Though it's often seen as a consumer-centric company, Apple now touches a wide variety of enterprise IT operations. That may even accelerate in 2019.
Stories by Ryan Faas
Between Apple's Siri, Google Assistant and Amazon's Alexa, the workplace is getting rather chatty. Expect that trend to continue in 2018.
After a bungled release of iOS 8.0.1, Apple finally managed to get HealthKit into the hands of iPhone owners. I've been pretty open about the ways that I think technologies like fitness trackers and HealthKit can change lives (and for anyone interested in keeping score, my Fitbit-related weight loss is now up to 42 pounds) and, having worked in healthcare IT, I think there is an immense amount of potential in these technologies.
Like a great many people, I'm planning to pre-order one of the new iPhones, but I'm still on the fence about whether to order an iPhone 6 or 6 Plus.
Apple certainly had a lot to announce and preview during its almost-two-hour media event for the launch of the new iPhone 6 and iPhone 6 Plus, which included not only new phones but the company's new mobile payments system known as Apple Pay and the first preview of the Apple Watch -- set to debut sometime early next year.
One of the big enterprise mobility stories of late is the ruling by a California court that companies who require employees to use their personal smartphones for work must reimburse those employees "a reasonable percentage" of their monthly bills. As CITEworld's Nancy Gohring reported last week, similar legal challenges are happening in other states, including Washington, New Jersey, and Michigan.
One thing is clear about the Apple-IBM partnership: It will change the dynamic of the enterprise mobility market in significant ways.
Now that OS X Mavericks Server has some new enterprise-oriented features and the updated Mac Pro has finally arrived, it's time to ask whether Apple is edging back into the data center, says columnist Ryan Faas.
With all the features of Microsoft's Windows Phone 7 now out in the open -- along with details about the handsets available on AT&T and T-Mobile here in the U.S. -- comparing the new mobile platform to Apple's iOS 4 is a natural. The long-running debate about Windows vs. Mac can now move into the world of mobile operating systems.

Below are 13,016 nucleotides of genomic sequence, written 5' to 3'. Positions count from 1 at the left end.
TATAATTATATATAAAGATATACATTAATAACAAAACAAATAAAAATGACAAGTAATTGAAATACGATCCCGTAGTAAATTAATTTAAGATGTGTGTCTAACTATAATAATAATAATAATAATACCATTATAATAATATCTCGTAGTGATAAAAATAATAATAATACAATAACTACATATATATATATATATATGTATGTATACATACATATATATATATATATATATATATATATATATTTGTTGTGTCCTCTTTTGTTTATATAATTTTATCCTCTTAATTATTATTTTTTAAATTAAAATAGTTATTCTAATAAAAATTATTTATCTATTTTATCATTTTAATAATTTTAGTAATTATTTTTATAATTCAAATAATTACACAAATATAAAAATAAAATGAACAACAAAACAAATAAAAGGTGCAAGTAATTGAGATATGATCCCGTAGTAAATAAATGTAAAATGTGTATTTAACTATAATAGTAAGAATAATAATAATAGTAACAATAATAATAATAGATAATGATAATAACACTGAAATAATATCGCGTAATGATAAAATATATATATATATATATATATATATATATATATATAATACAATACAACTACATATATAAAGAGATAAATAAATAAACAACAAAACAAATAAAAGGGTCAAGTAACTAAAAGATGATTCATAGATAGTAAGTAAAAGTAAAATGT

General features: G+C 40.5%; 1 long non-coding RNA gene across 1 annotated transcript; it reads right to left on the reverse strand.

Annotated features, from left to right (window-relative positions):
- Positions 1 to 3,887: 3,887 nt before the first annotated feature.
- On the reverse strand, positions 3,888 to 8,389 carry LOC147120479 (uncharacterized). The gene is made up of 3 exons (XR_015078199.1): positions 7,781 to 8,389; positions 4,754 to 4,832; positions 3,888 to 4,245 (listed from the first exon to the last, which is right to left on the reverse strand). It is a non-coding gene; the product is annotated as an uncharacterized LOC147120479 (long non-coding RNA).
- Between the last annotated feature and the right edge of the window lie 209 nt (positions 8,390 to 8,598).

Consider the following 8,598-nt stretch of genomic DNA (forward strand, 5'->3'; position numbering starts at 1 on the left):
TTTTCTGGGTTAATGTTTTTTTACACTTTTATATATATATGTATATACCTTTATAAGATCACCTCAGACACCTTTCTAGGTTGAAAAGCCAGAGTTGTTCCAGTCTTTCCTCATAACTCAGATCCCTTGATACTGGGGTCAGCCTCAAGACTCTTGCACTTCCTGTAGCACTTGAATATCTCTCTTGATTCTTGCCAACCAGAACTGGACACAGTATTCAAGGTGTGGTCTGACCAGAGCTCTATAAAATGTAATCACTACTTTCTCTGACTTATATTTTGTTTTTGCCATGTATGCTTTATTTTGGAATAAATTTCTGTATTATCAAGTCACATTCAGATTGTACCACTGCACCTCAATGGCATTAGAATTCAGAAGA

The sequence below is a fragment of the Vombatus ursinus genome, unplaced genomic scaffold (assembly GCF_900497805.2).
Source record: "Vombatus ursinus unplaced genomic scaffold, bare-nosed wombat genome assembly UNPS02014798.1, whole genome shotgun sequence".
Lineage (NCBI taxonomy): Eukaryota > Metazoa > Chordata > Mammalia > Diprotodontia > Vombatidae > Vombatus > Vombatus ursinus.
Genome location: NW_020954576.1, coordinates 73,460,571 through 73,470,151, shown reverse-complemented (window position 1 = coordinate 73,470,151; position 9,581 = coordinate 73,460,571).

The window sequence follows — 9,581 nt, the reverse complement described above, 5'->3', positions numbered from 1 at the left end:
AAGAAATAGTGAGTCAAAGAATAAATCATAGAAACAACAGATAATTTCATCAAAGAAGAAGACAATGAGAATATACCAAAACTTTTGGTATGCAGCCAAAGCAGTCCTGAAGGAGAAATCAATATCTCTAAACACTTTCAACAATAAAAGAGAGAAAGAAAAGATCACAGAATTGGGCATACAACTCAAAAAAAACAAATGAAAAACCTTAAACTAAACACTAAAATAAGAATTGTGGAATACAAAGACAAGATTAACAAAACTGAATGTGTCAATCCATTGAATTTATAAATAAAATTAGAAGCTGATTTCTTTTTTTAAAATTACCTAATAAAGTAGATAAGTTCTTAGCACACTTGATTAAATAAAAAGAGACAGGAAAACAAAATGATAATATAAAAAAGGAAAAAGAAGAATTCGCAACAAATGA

When Apple announced the server edition of its popular Mac Mini late in October, I was excited that the company was finally offering a low-cost small-business server at a terrific price point (it starts at $1049 locally) for both the hardware and an unlimited license of Mac OS X Snow Leopard Server.
Apple's decision to offer a public beta of its new Safari 4 Web browser -- available for Mac OS X and Windows XP and Vista -- caught the tech world by surprise. Even more surprising are the number of innovative features it offers, including in-your-face browser interface advances, under-the-hood updates for notably speedy rendering performance, and open-standards compliance.
There's something I have to say at the outset of this review: From the time Apple announced the first 17-in. PowerBook G4 models five years ago, I've always been a little prejudiced against them. I'd never have tried to talk someone out of buying one, but I always shared my opinion that a laptop with a 17-in. display barely qualifies as a laptop at all. It seemed to me that the 17-in. PowerBook and its successor, the Intel-based MacBook Pro, was simply too big, too bulky and too heavy -- though I confess I'd never carried one around.
Although the Apple TV first shipped on March 21, 2007, it didn't get an overhaul for almost a year. During that year, the device, which promised to bring digital media (music, photos and video) from the computer to the living room, tried to establish itself in a marketplace rife with competitors. Systems such as Microsoft's Xbox 360 and Netgear's EVA series, not to mention TiVo, are all striving to dominate that elusive space.